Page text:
S t a c i

  32. Im getting ready to start knitting in the round but I am curious about the measurements. My icord is measuring 10 1/2 inches and my body is 11 1/2. Which measurement do you go by to determine the 12 inches before knitting in the round?

  33. Dear Staci,

    I am knitting your wonderful jumper for my husband. His chest and belly measurements are both 39 to 39.5inches and he wants a loose fitting jumper, like the model in this photo. I was thinking of knitting him the medium size but am now not sure if that’s a good choice or if I should knit him the next size up. What would you advise me?

    Many thanks,
    Anna

  34. i have reached the point where I start to work on trunk of sweater. I counted up stitches and I have way too many! Following the 14 rows aren’t I increasing 8 stitches every other row? What am I doing wrong???

  35. Kathy – sorry you’re having trouble. I don’t know where you might have gone astray, but yes – there are 8 increases, every other row. The numbers given in the pattern are correct. I hope you are able to discover the issue soon!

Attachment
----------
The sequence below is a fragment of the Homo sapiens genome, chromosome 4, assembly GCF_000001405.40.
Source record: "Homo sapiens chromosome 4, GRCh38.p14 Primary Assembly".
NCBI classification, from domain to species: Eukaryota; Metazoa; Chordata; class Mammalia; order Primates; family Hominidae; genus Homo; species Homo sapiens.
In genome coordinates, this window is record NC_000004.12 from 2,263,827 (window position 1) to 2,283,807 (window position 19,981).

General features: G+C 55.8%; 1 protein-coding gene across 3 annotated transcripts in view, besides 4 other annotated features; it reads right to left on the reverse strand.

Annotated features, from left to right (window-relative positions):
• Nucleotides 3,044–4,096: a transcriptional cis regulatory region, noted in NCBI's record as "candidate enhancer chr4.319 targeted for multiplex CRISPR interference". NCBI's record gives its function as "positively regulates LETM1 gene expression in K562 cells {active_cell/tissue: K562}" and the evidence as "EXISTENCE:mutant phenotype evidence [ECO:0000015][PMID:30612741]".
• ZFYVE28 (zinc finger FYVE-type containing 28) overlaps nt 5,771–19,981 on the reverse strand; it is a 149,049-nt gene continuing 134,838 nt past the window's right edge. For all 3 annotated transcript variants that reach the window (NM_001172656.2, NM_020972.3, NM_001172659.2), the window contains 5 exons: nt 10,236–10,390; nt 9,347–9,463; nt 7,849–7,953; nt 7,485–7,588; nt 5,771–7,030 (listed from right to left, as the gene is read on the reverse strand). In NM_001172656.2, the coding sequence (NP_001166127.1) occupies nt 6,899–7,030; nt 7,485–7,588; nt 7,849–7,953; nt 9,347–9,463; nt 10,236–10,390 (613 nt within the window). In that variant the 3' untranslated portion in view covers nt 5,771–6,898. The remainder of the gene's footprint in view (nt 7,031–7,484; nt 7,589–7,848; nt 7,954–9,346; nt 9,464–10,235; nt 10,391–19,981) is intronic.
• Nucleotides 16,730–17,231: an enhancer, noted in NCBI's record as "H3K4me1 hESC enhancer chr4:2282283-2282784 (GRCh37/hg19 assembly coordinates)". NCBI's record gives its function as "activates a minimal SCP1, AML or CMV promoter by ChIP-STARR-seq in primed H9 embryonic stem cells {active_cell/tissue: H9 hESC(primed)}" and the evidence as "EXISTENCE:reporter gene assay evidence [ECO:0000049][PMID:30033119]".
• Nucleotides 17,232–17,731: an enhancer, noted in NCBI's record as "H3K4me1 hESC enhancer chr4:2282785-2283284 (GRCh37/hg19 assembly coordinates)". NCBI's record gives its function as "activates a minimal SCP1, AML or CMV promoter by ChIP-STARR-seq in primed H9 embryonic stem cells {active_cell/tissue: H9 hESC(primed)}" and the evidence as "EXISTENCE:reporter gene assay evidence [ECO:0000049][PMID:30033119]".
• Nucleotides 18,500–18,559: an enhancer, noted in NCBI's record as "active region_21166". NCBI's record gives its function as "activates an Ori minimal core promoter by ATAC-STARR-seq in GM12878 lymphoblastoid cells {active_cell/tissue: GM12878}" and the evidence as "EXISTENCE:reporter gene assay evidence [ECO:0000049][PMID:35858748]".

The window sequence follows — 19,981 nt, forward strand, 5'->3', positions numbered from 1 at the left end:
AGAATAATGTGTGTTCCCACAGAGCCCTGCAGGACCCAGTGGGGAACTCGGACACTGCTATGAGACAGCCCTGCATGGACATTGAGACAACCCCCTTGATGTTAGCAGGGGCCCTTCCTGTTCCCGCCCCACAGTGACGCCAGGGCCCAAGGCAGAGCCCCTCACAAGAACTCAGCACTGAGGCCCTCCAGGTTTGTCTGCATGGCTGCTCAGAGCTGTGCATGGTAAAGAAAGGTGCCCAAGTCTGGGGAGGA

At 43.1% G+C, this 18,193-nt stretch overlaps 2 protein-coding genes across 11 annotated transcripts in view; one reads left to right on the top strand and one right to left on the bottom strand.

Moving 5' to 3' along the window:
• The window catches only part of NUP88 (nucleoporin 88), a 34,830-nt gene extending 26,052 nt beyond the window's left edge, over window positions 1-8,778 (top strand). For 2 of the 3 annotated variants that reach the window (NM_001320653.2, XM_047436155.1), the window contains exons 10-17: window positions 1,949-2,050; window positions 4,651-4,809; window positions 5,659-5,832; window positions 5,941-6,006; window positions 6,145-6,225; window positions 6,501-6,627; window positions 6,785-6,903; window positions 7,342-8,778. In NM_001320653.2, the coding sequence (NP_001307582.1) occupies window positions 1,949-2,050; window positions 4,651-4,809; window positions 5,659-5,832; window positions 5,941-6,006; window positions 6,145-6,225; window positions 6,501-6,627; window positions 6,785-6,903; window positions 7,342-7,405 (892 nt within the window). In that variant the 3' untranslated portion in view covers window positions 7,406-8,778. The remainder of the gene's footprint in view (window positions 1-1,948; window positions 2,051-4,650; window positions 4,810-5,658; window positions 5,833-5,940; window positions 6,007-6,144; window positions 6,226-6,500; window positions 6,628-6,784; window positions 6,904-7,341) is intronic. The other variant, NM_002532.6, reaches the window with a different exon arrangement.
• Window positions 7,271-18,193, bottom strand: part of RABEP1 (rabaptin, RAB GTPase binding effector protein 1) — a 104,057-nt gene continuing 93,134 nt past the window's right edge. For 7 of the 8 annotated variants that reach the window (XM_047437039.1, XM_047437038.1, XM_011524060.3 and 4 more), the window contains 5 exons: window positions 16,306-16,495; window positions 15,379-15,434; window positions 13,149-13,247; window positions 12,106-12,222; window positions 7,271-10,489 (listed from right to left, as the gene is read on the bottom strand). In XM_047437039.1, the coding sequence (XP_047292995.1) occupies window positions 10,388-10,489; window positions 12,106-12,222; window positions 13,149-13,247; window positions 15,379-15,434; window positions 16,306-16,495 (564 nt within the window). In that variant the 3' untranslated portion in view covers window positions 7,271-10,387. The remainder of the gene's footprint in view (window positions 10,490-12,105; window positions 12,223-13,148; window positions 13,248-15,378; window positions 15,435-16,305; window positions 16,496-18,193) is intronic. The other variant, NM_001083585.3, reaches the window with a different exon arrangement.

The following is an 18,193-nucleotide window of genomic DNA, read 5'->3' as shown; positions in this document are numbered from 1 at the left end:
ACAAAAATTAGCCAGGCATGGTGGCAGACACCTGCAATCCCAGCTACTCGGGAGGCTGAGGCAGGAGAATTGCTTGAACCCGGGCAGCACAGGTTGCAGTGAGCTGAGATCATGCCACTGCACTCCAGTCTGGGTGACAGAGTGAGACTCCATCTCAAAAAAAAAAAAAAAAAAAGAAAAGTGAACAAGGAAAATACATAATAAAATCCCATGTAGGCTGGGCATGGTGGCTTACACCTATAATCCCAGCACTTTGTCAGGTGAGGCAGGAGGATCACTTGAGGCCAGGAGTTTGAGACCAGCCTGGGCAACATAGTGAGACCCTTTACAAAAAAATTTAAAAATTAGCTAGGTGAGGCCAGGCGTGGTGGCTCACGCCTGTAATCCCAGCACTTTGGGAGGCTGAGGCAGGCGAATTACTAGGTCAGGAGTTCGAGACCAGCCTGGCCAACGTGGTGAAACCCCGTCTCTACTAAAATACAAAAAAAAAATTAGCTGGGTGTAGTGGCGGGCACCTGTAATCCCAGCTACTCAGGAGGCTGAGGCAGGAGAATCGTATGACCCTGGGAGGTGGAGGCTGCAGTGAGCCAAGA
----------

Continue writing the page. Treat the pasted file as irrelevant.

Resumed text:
S t a c i

  36. I was increasing for the length of the zipper. I was also increasing for the working in the round part. Was that right? If I add the increases from working in the round to the 116 I started with that gets me to about the 353 for medium. But I was also increasing for the length of the zipper. Was that wrong?

  37. Kathy – I’m not sure if I understand what you’re saying, but the only increase points are at the markers, not at the zipper opening.

    S t a c i

  38. My dad has a 40″ chest; would the medium with the 2″ ease make it a good fit, or would you recommend going up a size? (Sorry I ask this for every pattern, guess it hasn’t clicked for me yet!)

  39. Dear Staci, I’m currently knitting this pattern. Many thanks for your amazing instructions. I am knitting the medium size and am starting the last 4 rows. However, I am one stitch short and will end up on 352 instead of 353 stitches. I checked all the ribbing and I also counted the number of stitches at the increases and I can’t find for the life of me where I lost a stitch. Do you think it matters hugely that I’m short of just 1? Thank you for your help. I really don’t want to mess this up!
    Karen

  40. Karen – one stitch won’t make any difference at all in the circumference of an entire sweater, but it will throw your ribbing off. If you find the place where the ribbing is off, just add a stitch there – then forget about it! No one will be the wiser. πŸ™‚

    S t a c i